Studying Multimodal Rhetoric Through the Socioneurobiological Lens
As mentioned in previous chapters, the fields of rhetoric and neurobiology/ physiology tend to examine multimodal and multisensory experiences differently, using different tools especially. While rhetoric studies tend to focus attention on composition and observed behaviors or surveys of audience perception of content, neurophysiological studies focus on particular neuron behaviors inside the brain based on biomedical technologies. However, these neurobiological/physiological studies involve analysis of such activity relative to certain stimuli; nevertheless, social science is involved in neurobiology/physiology. As such, this model can also be applied to rhetorical analyses of multimodal products/stimuli to form a neurorhetorical analysis. Consequently, rhetorical theory, often linked with social sciences, can contribute to cognitive neuroscience studies; and the field of rhetoric can benefit from integrated studies likewise.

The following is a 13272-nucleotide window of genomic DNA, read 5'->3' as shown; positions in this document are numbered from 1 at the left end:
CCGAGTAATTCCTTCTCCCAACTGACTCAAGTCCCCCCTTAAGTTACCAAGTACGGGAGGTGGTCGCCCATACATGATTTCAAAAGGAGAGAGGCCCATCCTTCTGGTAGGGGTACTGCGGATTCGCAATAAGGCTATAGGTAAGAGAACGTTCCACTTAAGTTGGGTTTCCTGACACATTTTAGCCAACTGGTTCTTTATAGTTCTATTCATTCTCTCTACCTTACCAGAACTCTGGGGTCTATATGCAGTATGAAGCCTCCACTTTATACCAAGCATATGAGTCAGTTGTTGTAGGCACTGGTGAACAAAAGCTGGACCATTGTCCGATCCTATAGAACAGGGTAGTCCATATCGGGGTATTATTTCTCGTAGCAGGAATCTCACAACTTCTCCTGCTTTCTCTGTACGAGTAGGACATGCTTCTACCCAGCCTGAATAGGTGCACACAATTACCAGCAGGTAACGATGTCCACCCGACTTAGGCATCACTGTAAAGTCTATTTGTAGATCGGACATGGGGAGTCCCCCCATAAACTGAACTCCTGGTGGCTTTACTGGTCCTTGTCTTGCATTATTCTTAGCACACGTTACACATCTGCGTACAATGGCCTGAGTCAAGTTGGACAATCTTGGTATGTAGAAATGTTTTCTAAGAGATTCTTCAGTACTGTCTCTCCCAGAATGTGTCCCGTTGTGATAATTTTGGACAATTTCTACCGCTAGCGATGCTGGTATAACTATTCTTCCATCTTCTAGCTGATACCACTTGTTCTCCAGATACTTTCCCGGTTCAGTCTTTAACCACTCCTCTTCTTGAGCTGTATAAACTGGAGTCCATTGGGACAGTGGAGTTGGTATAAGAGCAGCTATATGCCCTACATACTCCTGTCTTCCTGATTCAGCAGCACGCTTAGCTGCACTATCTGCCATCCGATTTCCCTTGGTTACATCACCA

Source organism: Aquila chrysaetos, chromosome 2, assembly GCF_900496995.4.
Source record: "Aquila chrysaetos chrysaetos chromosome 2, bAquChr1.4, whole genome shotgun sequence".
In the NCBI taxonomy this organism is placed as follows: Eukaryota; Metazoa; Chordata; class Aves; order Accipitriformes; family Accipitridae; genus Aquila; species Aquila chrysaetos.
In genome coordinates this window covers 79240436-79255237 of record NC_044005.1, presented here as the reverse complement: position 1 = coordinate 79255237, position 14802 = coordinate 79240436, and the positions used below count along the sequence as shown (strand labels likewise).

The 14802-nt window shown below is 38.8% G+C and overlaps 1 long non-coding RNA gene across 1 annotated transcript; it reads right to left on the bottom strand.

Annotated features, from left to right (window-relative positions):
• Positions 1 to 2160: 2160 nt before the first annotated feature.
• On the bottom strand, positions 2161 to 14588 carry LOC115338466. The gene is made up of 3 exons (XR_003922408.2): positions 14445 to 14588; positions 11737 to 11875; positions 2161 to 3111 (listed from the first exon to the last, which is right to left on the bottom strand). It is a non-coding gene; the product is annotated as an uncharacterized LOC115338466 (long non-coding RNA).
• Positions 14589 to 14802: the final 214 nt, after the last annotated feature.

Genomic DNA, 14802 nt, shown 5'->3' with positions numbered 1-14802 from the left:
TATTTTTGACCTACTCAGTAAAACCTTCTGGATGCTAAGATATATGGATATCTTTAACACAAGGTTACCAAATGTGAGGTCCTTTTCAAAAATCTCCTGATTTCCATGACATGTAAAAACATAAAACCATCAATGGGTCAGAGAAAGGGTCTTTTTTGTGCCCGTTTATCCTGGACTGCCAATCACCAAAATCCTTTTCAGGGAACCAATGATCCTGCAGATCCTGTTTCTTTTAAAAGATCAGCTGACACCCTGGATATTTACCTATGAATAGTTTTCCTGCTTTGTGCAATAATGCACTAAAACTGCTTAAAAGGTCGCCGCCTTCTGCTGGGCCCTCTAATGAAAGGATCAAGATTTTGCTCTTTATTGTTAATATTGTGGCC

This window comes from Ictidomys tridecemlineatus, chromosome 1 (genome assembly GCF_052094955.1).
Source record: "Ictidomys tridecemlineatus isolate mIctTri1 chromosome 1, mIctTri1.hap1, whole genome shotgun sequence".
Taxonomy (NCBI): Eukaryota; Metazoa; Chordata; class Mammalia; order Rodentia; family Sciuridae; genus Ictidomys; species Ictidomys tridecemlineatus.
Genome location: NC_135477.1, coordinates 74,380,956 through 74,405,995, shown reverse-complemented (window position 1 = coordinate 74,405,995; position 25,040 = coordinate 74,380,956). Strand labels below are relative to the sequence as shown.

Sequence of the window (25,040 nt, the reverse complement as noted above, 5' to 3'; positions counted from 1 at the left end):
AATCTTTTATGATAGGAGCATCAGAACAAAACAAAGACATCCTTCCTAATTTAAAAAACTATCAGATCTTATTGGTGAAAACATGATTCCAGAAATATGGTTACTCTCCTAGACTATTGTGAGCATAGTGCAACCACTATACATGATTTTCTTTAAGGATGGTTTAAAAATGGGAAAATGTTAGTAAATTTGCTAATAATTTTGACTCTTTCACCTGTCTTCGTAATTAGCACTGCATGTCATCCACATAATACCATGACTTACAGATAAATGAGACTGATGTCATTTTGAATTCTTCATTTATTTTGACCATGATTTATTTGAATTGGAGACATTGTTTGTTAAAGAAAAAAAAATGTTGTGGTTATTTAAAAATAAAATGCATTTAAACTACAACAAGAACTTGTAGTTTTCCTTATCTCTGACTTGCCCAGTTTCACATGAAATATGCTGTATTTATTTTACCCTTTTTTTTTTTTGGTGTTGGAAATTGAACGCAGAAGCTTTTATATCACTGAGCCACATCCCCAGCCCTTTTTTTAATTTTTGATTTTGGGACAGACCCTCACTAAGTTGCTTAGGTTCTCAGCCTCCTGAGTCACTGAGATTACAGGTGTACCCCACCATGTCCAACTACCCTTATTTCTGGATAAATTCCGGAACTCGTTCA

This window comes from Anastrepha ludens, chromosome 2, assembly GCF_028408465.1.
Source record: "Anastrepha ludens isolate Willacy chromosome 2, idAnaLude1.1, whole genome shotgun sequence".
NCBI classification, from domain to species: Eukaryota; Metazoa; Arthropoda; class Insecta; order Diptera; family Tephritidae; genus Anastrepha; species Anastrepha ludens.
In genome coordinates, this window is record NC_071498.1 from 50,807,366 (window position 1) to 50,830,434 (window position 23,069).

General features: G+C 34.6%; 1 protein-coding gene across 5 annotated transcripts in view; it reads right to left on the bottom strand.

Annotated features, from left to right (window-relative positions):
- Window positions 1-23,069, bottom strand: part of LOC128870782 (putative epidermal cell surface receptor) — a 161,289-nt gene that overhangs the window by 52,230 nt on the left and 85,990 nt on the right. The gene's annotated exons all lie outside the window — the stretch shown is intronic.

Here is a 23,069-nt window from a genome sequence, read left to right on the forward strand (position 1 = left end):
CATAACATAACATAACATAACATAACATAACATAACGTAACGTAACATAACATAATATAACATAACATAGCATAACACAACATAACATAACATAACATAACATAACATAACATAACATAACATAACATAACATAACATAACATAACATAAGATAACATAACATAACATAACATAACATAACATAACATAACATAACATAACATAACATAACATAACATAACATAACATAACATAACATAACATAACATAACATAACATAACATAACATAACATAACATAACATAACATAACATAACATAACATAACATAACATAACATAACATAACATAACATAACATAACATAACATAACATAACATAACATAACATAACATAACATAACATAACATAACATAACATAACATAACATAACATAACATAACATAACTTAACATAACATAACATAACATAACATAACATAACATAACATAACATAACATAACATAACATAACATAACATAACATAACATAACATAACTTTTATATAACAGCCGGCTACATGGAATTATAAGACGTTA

Examples of potential studies include ascertaining how the brain processes certain modal combinations; rhetoric scholars can design these combinations. Studies can triangulate data by including both biomedical technologies as well as social science research methods such as surveys and interviews with participants as well as observation and quasiexperimental designs. I discuss such studies in later chapters. However, the chapters immediately following this one detail neurorhetorical analyses of specific products without triangulation.